I met Leni one of my first nights in Dordogne. I liked her immediately -- even before I learned that she's a baker and a poet, and that one of her poems is about quiche.
Leni came over for lunch one afternoon and brought The Quiche. The traditional Provencal-style calls for more tomatoes, less eggs and cheese, and a flaky shortbread crust. I can say with no qualms that it was the best quiche I've ever had.
Serve with carafe of wine and plan for afternoon siesta.
Crust: Cut 1 cup of cold butter (cut into little pieces) into 2 cups of flour. Add one egg and a pinch of salt. Roll out and pat into a circular 8-inch pan. Bake at 350 degrees until slightly browned, about 5 or 10 minutes.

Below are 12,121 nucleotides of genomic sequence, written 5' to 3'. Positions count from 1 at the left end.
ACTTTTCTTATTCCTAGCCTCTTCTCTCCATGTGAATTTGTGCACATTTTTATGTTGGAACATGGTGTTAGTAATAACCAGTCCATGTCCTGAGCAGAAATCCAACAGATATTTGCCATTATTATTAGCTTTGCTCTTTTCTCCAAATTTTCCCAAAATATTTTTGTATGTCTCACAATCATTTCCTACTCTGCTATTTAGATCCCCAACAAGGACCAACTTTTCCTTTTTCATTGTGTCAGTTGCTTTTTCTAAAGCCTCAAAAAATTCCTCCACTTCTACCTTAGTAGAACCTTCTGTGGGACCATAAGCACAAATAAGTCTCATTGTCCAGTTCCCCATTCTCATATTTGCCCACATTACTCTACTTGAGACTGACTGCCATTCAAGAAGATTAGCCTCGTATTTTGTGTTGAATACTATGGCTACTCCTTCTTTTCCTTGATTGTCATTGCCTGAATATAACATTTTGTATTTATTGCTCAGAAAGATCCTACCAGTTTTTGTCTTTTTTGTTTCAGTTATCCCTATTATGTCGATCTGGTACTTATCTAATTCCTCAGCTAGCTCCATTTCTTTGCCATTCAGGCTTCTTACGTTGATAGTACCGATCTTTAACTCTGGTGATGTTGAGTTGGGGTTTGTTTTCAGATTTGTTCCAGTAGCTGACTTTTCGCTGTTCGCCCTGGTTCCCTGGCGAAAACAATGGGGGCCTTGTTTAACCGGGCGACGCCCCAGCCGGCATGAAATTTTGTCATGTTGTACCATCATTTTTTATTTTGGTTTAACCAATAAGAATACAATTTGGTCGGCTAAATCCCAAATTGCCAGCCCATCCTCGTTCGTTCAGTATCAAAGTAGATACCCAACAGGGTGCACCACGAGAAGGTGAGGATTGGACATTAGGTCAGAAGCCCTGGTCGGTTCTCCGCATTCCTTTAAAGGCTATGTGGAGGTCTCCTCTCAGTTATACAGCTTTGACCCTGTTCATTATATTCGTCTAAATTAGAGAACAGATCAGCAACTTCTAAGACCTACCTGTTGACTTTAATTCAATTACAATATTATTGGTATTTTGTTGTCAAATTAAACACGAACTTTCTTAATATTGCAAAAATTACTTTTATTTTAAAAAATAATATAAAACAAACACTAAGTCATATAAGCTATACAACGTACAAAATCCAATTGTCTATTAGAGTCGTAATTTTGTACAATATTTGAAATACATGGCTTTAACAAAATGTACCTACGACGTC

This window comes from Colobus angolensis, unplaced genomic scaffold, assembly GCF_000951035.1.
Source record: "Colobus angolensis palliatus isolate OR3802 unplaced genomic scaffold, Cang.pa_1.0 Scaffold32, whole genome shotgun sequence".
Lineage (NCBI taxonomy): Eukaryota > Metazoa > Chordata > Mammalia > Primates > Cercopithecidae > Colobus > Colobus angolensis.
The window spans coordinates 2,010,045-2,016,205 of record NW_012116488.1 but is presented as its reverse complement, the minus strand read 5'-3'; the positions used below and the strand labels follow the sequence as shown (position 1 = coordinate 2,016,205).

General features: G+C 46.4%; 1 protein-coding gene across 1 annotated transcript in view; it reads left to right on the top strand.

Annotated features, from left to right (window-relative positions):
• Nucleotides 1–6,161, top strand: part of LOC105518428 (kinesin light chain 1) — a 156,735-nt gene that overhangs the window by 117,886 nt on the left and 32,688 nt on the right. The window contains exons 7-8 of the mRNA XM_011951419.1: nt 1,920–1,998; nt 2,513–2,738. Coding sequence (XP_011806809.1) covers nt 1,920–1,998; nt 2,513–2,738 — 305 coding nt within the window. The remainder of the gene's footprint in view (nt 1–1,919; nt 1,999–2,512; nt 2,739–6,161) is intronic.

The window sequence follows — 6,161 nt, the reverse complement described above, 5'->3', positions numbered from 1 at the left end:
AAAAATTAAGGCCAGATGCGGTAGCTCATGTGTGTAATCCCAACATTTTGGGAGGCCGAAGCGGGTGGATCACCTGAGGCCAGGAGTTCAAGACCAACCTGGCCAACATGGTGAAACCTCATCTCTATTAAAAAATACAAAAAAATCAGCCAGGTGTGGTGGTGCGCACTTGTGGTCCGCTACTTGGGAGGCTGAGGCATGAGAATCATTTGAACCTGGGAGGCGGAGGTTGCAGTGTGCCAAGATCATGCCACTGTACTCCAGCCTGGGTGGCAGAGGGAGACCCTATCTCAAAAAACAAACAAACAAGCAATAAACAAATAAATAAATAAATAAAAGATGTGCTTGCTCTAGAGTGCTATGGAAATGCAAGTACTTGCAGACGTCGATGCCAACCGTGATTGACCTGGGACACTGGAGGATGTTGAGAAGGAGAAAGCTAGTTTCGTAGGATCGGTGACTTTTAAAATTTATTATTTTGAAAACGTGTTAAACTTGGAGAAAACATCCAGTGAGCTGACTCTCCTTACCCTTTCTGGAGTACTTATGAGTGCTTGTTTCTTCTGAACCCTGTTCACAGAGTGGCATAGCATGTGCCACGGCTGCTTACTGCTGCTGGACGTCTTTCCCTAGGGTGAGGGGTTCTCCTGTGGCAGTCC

Filling: Cook about two pounds of tomatoes on the stove top with lots of onion and garlic. Season with salt, pepper, and whatever herbs you feel like; oregano, paprika, thyme, parsley, and basil all work beautifully. Cook until most of the tomato juice has evaporated.
In a separate bowl, beat 3 egg yolks, 1 egg, 3 tablspoons of tomato paste, 3 tablespooons of olive oil, and more herbs. Gradually fold in cooked tomatoes. Pour into crust and top with a few slices of a creamy cheese (like brie) and kalamata olives. Bake at 375 degrees for about 30 minutes.